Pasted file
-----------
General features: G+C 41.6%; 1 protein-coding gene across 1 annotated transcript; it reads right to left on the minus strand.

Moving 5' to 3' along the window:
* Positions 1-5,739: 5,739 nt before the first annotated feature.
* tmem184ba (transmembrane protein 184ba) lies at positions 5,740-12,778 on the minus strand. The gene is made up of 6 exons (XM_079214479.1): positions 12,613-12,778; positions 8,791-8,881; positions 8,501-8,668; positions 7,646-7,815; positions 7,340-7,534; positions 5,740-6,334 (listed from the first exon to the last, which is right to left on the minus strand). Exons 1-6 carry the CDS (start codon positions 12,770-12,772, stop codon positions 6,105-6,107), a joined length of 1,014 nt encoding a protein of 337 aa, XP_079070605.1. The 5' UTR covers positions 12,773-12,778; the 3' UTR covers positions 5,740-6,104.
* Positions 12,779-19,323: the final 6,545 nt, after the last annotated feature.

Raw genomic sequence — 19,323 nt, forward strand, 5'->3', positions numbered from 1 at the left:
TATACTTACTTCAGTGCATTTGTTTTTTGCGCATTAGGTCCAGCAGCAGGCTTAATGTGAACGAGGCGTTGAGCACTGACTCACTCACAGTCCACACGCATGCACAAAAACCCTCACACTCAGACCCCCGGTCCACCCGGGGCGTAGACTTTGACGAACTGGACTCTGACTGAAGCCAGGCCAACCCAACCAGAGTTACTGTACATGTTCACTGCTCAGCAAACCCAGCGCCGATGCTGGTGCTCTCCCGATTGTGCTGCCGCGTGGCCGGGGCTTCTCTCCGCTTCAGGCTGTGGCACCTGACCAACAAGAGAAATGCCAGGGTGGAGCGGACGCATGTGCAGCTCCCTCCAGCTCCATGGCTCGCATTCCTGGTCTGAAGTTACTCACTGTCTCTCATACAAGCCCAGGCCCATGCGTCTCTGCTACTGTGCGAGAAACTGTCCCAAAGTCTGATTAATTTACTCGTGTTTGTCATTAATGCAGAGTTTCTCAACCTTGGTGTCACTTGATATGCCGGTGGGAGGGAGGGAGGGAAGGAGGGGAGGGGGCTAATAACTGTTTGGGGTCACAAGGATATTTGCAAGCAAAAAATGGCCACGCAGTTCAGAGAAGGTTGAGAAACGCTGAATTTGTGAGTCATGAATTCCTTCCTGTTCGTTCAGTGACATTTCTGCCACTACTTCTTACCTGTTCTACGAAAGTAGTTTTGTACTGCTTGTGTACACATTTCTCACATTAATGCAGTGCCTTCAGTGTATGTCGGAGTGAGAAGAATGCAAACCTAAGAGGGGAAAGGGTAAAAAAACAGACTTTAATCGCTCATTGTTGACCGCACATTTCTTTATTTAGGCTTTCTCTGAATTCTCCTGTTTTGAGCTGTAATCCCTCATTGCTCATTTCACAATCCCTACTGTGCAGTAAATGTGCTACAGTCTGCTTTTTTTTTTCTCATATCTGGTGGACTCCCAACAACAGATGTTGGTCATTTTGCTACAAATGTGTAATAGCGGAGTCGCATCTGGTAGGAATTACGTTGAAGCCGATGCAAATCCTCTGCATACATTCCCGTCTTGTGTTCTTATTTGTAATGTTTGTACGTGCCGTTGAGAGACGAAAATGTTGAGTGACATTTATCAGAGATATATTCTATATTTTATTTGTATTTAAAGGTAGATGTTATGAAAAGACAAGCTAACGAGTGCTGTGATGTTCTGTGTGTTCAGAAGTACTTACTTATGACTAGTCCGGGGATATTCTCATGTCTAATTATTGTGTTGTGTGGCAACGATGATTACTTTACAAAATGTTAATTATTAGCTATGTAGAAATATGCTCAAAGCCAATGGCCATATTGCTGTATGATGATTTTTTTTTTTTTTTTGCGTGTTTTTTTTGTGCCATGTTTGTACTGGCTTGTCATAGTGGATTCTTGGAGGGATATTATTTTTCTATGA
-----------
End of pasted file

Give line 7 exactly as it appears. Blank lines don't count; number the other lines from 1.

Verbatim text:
TATACTTACTTCAGTGCATTTGTTTTTTGCGCATTAGGTCCAGCAGCAGGCTTAATGTGAACGAGGCGTTGAGCACTGACTCACTCACAGTCCACACGCATGCACAAAAACCCTCACACTCAGACCCCCGGTCCACCCGGGGCGTAGACTTTGACGAACTGGACTCTGACTGAAGCCAGGCCAACCCAACCAGAGTTACTGTACATGTTCACTGCTCAGCAAACCCAGCGCCGATGCTGGTGCTCTCCCGATTGTGCTGCCGCGTGGCCGGGGCTTCTCTCCGCTTCAGGCTGTGGCACCTGACCAACAAGAGAAATGCCAGGGTGGAGCGGACGCATGTGCAGCTCCCTCCAGCTCCATGGCTCGCATTCCTGGTCTGAAGTTACTCACTGTCTCTCATACAAGCCCAGGCCCATGCGTCTCTGCTACTGTGCGAGAAACTGTCCCAAAGTCTGATTAATTTACTCGTGTTTGTCATTAATGCAGAGTTTCTCAACCTTGGTGTCACTTGATATGCCGGTGGGAGGGAGGGAGGGAAGGAGGGGAGGGGGCTAATAACTGTTTGGGGTCACAAGGATATTTGCAAGCAAAAAATGGCCACGCAGTTCAGAGAAGGTTGAGAAACGCTGAATTTGTGAGTCATGAATTCCTTCCTGTTCGTTCAGTGACATTTCTGCCACTACTTCTTACCTGTTCTACGAAAGTAGTTTTGTACTGCTTGTGTACACATTTCTCACATTAATGCAGTGCCTTCAGTGTATGTCGGAGTGAGAAGAATGCAAACCTAAGAGGGGAAAGGGTAAAAAAACAGACTTTAATCGCTCATTGTTGACCGCACATTTCTTTATTTAGGCTTTCTCTGAATTCTCCTGTTTTGAGCTGTAATCCCTCATTGCTCATTTCACAATCCCTACTGTGCAGTAAATGTGCTACAGTCTGCTTTTTTTTTTCTCATATCTGGTGGACTCCCAACAACAGATGTTGGTCATTTTGCTACAAATGTGTAATAGCGGAGTCGCATCTGGTAGGAATTACGTTGAAGCCGATGCAAATCCTCTGCATACATTCCCGTCTTGTGTTCTTATTTGTAATGTTTGTACGTGCCGTTGAGAGACGAAAATGTTGAGTGACATTTATCAGAGATATATTCTATATTTTATTTGTATTTAAAGGTAGATGTTATGAAAAGACAAGCTAACGAGTGCTGTGATGTTCTGTGTGTTCAGAAGTACTTACTTATGACTAGTCCGGGGATATTCTCATGTCTAATTATTGTGTTGTGTGGCAACGATGATTACTTTACAAAATGTTAATTATTAGCTATGTAGAAATATGCTCAAAGCCAATGGCCATATTGCTGTATGATGATTTTTTTTTTTTTTTTGCGTGTTTTTTTTGTGCCATGTTTGTACTGGCTTGTCATAGTGGATTCTTGGAGGGATATTATTTTTCTATGA